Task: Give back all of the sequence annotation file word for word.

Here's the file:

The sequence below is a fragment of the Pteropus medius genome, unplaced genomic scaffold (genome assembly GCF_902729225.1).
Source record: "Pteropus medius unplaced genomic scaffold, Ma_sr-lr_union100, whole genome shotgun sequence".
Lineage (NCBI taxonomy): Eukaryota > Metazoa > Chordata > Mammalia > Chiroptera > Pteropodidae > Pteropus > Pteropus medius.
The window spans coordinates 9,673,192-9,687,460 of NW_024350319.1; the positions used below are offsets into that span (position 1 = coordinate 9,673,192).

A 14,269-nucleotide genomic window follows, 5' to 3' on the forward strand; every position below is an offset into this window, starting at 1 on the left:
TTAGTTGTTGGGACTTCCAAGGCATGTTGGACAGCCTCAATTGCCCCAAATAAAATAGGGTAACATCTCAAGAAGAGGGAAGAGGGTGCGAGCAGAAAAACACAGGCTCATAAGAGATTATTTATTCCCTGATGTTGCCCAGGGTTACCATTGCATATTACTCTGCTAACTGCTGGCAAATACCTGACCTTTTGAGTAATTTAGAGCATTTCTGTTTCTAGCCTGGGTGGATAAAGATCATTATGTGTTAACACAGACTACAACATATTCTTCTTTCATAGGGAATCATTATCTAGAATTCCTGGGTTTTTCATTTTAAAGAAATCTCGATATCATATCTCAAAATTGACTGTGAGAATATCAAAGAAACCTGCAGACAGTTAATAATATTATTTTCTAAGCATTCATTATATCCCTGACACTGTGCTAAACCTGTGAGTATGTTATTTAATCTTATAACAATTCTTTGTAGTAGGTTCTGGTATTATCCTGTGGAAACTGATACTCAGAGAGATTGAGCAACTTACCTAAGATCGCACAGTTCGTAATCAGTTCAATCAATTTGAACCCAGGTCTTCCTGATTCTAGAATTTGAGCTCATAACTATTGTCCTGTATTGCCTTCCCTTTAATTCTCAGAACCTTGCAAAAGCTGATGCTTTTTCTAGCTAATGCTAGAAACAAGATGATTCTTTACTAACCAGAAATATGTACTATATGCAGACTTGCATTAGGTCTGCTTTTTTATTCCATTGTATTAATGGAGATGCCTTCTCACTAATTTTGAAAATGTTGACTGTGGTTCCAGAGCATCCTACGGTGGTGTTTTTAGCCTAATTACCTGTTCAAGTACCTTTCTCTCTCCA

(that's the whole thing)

The sequence below is a fragment of the Pteropus medius genome, unplaced genomic scaffold (genome assembly GCF_902729225.1).
Source record: "Pteropus medius unplaced genomic scaffold, Ma_sr-lr_union100, whole genome shotgun sequence".
Lineage (NCBI taxonomy): Eukaryota > Metazoa > Chordata > Mammalia > Chiroptera > Pteropodidae > Pteropus > Pteropus medius.
The window spans coordinates 9,673,192-9,687,460 of NW_024350319.1; the positions used below are offsets into that span (position 1 = coordinate 9,673,192).

A 14,269-nucleotide genomic window follows, 5' to 3' on the forward strand; every position below is an offset into this window, starting at 1 on the left:
TTAGTTGTTGGGACTTCCAAGGCATGTTGGACAGCCTCAATTGCCCCAAATAAAATAGGGTAACATCTCAAGAAGAGGGAAGAGGGTGCGAGCAGAAAAACACAGGCTCATAAGAGATTATTTATTCCCTGATGTTGCCCAGGGTTACCATTGCATATTACTCTGCTAACTGCTGGCAAATACCTGACCTTTTGAGTAATTTAGAGCATTTCTGTTTCTAGCCTGGGTGGATAAAGATCATTATGTGTTAACACAGACTACAACATATTCTTCTTTCATAGGGAATCATTATCTAGAATTCCTGGGTTTTTCATTTTAAAGAAATCTCGATATCATATCTCAAAATTGACTGTGAGAATATCAAAGAAACCTGCAGACAGTTAATAATATTATTTTCTAAGCATTCATTATATCCCTGACACTGTGCTAAACCTGTGAGTATGTTATTTAATCTTATAACAATTCTTTGTAGTAGGTTCTGGTATTATCCTGTGGAAACTGATACTCAGAGAGATTGAGCAACTTACCTAAGATCGCACAGTTCGTAATCAGTTCAATCAATTTGAACCCAGGTCTTCCTGATTCTAGAATTTGAGCTCATAACTATTGTCCTGTATTGCCTTCCCTTTAATTCTCAGAACCTTGCAAAAGCTGATGCTTTTTCTAGCTAATGCTAGAAACAAGATGATTCTTTACTAACCAGAAATATGTACTATATGCAGACTTGCATTAGGTCTGCTTTTTTATTCCATTGTATTAATGGAGATGCCTTCTCACTAATTTTGAAAATGTTGACTGTGGTTCCAGAGCATCCTACGGTGGTGTTTTTAGCCTAATTACCTGTTCAAGTACCTTTCTCTCTCCA